"We're certainly expecting the trains to continue to stop at Suisun City," Spering said.

Vacaville Mayor Len Augustine said the train stop can do more than provide a way for local residents to go to such places as the central Bay Area. The trains will also bring visitors to Solano County, he said.

Several Capitol Corridor Joint Powers board members praised the planning work that has gone into the Fairfield-Vacaville train station. That includes planning development within a half-mile radius. The idea is to build townhouses, apartments, homes and businesses that will generate passengers for the nearby train service.

Reach Barry Eberling at 425-4646 Ext. 232 or at

Copyright © 2005. Daily Republic. All rights reserved

Tuesday, November 15, 2005

Vaca Public Works 'Agency of the Year'

Vaca Public Works 'Agency of the Year'
By Tom Hall/Staff Writer

Work hard enough, and someone will notice.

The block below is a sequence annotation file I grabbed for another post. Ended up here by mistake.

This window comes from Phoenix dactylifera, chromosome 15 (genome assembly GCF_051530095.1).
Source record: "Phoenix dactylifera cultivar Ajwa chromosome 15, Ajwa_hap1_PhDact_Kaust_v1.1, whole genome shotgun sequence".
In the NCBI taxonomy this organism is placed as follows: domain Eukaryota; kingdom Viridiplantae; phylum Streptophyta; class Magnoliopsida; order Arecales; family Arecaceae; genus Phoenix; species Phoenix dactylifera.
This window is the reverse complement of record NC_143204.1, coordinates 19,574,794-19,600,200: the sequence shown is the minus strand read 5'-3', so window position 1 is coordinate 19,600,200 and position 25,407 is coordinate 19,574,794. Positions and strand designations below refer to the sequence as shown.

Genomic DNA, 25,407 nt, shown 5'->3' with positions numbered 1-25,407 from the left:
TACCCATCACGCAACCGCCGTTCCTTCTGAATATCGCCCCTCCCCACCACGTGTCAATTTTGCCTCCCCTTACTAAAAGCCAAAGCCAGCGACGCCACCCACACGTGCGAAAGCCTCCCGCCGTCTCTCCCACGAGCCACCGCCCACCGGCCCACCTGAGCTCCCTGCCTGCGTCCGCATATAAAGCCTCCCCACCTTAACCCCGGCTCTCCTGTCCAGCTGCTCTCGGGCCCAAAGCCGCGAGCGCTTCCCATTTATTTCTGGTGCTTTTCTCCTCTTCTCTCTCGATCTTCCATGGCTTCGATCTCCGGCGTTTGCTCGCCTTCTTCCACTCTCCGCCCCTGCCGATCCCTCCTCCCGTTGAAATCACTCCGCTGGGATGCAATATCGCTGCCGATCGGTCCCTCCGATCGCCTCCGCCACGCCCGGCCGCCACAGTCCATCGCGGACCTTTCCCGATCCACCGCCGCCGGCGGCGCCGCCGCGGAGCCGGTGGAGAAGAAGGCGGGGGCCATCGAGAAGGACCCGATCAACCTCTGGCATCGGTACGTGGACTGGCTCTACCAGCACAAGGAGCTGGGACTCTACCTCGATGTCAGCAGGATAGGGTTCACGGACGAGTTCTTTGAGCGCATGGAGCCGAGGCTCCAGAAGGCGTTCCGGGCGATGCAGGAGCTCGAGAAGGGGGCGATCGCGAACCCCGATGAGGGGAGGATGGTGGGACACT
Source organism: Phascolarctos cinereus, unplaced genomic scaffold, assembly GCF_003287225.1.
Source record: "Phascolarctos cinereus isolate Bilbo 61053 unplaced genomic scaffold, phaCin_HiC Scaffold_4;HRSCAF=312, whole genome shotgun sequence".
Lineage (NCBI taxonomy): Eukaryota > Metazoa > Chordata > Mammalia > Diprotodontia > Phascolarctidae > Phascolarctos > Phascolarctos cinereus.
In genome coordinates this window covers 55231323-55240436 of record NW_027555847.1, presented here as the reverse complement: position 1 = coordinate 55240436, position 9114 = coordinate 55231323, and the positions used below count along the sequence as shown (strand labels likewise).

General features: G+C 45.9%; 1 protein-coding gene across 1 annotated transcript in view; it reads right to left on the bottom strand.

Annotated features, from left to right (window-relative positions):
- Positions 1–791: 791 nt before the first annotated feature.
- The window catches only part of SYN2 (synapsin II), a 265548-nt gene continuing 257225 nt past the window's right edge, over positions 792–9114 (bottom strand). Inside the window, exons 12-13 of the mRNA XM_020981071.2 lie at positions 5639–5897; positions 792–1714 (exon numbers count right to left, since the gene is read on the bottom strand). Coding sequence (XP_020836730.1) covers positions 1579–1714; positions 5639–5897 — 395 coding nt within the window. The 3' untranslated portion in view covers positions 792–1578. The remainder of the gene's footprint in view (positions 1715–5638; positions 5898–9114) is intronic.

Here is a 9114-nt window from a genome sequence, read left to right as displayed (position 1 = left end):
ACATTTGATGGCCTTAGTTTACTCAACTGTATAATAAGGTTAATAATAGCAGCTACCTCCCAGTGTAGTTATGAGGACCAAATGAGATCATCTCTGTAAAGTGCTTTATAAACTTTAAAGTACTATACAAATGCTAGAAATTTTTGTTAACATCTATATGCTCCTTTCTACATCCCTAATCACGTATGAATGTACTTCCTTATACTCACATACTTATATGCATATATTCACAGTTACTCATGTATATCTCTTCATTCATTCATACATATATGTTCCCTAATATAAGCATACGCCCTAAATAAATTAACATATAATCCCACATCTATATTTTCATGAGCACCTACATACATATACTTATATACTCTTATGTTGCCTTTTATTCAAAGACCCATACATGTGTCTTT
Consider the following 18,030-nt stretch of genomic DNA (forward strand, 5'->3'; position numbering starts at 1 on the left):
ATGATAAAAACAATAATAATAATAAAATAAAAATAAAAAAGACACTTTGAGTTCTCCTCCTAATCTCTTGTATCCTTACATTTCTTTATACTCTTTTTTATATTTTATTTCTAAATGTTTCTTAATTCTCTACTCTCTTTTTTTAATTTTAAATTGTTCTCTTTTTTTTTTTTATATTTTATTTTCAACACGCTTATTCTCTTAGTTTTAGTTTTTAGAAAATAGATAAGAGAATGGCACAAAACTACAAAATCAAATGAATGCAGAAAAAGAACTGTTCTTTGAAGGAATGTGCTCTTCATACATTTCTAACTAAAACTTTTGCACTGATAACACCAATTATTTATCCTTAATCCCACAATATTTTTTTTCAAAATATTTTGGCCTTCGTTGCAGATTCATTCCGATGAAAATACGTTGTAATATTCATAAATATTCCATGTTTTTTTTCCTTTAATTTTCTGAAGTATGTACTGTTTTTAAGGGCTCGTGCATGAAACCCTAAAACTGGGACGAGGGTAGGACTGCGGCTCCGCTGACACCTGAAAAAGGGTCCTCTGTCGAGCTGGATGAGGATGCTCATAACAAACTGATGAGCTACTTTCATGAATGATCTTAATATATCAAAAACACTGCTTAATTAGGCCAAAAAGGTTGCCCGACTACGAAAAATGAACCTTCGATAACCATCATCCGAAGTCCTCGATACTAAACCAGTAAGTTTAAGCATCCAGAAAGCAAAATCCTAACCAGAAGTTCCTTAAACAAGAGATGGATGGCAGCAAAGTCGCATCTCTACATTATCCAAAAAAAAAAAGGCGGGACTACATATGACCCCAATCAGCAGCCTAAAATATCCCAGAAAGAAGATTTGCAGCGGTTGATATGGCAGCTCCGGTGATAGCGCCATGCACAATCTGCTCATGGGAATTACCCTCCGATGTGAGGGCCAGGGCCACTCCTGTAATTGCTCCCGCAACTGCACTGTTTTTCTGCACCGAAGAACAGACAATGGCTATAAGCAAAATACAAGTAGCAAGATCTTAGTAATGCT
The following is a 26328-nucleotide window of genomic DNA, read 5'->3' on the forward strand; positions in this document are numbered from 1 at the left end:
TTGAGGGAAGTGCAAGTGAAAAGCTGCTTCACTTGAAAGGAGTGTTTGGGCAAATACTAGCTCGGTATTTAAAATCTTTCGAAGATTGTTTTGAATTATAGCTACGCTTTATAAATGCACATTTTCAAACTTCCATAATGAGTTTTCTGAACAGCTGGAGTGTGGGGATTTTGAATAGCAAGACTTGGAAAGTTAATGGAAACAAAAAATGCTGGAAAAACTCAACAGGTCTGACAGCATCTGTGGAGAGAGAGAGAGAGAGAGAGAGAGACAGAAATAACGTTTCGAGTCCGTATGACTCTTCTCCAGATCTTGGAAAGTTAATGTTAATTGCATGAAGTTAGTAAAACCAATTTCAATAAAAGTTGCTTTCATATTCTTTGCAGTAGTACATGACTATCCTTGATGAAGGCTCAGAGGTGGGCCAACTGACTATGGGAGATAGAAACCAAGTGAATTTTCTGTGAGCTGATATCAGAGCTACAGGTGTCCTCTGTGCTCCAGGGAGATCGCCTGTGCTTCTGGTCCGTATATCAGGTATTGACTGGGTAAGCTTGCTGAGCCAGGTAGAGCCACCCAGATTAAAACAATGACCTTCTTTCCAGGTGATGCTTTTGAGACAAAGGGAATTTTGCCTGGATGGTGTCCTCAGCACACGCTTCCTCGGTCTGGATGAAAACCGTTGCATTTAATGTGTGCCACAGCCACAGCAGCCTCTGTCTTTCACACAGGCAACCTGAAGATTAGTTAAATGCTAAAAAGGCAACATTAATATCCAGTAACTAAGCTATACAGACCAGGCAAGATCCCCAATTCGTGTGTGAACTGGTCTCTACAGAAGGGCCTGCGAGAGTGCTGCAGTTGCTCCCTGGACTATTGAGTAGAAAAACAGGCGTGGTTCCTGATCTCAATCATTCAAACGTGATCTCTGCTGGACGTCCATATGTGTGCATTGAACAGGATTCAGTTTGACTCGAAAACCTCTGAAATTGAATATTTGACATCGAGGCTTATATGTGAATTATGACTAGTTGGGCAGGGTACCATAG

Vacaville's Public Works Department found that true last week as it was named "Agency of the Year" by the Solano Transportation Authority.

The Department is dealing with the expansion of two freeway overcrossings, a major arterial's realignment, numerous road resurfacing projects, and has just finished a large park-and-ride lot.

The city won the STA's biggest annual award for the first time Wednesday, along with the "Project Delivery" award for the second consecutive year.

Dale Pfeiffer, the city's director of public works, said the recognition is a testament not only to his employees' hard work, but also the dedication of Mayor Len Augustine in dealing with regional issues.

"Not only do we have the best and hardest-working staff, but the mayor has done tremendous work in being involved with local, regional and statewide transportation issues," he said.